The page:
Wednesday, August 27, 2008
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Free transit rides for disabled becomes law

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[August 27, 2008]  CHICAGO -- On Tuesday, Gov. Rod R. Blagojevich signed landmark legislation to allow people with disabilities statewide to ride free on all fixed-route transit systems. Senate Bill 1920 requires transit systems statewide to begin providing free rides no later than Oct. 24 to people with disabilities who are enrolled in the state's Circuit Breaker program.

Statewide, approximately 275,000 low-income individuals with disabilities are eligible for this benefit. This new benefit builds on the success of Seniors Ride Free, which the governor launched in January of this year. In combination, these two programs ensure that nearly 1.6 Illinoisans can ride fixed-route transit for free, once they register with their local transit agency.

"My Seniors Ride Free program has been a success from its beginning in January," Blagojevich said. "Now, thanks to this new law, all disabled individuals eligible for Circuit Breaker in Illinois can also enjoy the benefits and freedoms that public transit provides. I am very pleased to sign this bill into law today."

Senate Bill 1920, sponsored by Sen. Susan Garrett and Rep. Kathleen Ryg, received strong bipartisan support in the Illinois Senate, where it passed 55-1-0, and in the Illinois House, where it passed 95-15-0.

"This new law will make the daily lives of individuals with disabilities easier by limiting the burden of transportation costs. I am proud to have co-sponsored this bill and look forward to seeing it take effect," Garrett said.

"I have been looking forward to this ever since I heard the governor announce the Seniors Ride Free program this winter," said Mitchell Cohen, 52, of Chicago. "He promised he would work to extend the benefit to people with disabilities, and I am excited that he lived up to his promise. I look forward to riding the buses and trains to doctor's appointments, the grocery store or wherever I need to go, without having to cut into my budget."

People with disabilities who wish to take part in the free transit benefit must enroll in the Circuit Breaker program in order to be eligible. The Circuit Breaker program provides support to senior citizens and people with disabilities to help them reduce the impact of taxes and prescription medications on their lives. When the costs of property taxes and prescription medicines begin to "overload" our seniors and people with disabilities, this program steps in to help, just as a circuit breaker prevents overloads in an electrical system.

Circuit Breaker annual household income limits are as follows:

  • $22,218 for a household of one.

  • $29,480 for a household of two.

  • $36,740 for a household of three.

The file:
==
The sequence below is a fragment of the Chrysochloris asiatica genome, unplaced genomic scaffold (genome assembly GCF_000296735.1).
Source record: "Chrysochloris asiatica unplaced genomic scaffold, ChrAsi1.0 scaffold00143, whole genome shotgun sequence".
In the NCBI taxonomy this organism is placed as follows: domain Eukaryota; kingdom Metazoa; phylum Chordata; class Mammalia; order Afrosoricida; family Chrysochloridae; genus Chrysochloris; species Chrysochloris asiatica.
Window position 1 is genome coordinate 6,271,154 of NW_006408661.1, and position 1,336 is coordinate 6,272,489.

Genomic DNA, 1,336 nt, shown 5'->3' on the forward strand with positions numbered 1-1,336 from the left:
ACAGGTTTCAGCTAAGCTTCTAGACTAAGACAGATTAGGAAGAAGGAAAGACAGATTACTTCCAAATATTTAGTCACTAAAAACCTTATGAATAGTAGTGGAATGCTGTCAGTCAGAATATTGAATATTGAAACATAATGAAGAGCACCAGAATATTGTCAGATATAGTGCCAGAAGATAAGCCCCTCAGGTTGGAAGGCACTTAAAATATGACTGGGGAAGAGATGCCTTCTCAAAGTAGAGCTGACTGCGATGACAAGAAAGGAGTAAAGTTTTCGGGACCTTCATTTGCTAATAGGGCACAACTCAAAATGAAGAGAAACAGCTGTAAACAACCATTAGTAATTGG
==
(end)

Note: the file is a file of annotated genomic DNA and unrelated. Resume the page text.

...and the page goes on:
To apply for Circuit Breaker, people with disabilities can visit or call 1-800-624-2459 (1-888-206-1327 TTY) to request an application.

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Those already enrolled in Circuit Breaker should contact their local transit agency to find out what they will need to do to take advantage of the free rides. For a list of local transit agencies, visit

Individuals with disabilities who are not eligible for Circuit Breaker will still be eligible for reduced fare, half-price transit rides as provided under current law. Eligibility for reduced fare service is generally determined at the local level.

"Persons with disabilities are often transit-dependent, so it is important that we improve access to transit for those who need it most to live independently," Ryg said. "I am pleased to see Gov. Blagojevich sign this legislation."

"By providing these free rides on fixed-route service, we are giving additional mobility to those who need it most and helping them to improve their quality of life," said Steve Schlickman, executive director of the Regional Transportation Authority.

"We are pleased that this new free ride benefit will be available to people with disabilities on a limited income," said Janice Stashwick, civil rights advocate for Access Living. "Public transportation is critical to the everyday lives of many people with disabilities. This free ride benefit will offer more independence to get to work, school, medical and social appointments, etc., and thus will benefit us all."

"The enactment of a free ride program for people with disabilities will help them to be more active and achieve the goals and daily necessities of importance to the entire community," said Tony Paulauski, executive director, The Arc of Illinois.

Senate Bill 1920 is effective immediately. Free rides for those who meet the eligibility requirements must begin within 60 days of the bill action or no later than Oct. 24.

[Text from file received from the Illinois Office of Communication and Information]


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